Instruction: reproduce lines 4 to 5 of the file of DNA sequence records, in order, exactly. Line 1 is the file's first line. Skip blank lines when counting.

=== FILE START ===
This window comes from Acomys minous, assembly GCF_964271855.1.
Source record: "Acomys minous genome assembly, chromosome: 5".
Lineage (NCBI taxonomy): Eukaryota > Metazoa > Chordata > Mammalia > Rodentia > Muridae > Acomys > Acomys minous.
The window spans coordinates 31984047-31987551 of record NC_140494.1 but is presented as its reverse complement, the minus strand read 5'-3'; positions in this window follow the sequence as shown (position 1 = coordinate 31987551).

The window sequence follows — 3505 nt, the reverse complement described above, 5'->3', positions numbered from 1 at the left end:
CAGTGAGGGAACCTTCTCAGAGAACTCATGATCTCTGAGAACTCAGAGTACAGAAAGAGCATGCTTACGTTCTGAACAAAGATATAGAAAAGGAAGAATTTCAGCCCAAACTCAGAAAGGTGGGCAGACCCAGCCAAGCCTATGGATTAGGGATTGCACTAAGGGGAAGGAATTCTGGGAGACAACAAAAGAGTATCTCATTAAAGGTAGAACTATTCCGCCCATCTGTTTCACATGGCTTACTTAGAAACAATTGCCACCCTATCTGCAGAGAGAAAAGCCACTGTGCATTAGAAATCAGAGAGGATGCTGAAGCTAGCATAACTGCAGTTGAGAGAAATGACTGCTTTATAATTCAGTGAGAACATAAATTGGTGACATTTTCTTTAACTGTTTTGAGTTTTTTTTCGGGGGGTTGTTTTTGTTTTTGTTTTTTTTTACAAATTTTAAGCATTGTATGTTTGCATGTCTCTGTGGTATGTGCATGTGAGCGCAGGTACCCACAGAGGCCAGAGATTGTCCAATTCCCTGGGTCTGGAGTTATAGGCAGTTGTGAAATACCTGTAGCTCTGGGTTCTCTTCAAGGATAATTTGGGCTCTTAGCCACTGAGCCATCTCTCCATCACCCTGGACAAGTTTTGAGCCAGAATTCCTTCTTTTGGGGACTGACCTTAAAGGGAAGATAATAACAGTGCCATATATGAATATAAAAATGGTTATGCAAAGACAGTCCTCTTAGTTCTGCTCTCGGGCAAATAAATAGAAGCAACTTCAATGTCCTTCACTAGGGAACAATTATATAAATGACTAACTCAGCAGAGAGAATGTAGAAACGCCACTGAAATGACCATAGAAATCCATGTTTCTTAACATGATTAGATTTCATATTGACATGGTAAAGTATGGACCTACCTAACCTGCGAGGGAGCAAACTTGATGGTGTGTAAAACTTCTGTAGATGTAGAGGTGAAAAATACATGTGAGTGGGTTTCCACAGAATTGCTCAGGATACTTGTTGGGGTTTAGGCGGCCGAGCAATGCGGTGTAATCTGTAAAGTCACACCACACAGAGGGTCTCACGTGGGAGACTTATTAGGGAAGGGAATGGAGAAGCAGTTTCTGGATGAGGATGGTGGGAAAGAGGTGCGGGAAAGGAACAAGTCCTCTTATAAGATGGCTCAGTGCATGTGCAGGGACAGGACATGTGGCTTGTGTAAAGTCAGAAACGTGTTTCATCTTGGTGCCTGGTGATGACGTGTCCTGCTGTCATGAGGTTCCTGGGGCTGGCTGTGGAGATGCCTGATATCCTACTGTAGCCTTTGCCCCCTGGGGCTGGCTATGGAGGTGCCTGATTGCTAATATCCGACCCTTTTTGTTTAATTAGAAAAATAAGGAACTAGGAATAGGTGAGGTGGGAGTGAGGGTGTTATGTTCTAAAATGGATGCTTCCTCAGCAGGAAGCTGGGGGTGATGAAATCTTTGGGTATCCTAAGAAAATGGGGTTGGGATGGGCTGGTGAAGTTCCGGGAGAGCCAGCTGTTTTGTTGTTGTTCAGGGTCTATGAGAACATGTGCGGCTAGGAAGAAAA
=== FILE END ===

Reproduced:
The window spans coordinates 31984047-31987551 of record NC_140494.1 but is presented as its reverse complement, the minus strand read 5'-3'; positions in this window follow the sequence as shown (position 1 = coordinate 31987551).

The window sequence follows — 3505 nt, the reverse complement described above, 5'->3', positions numbered from 1 at the left end: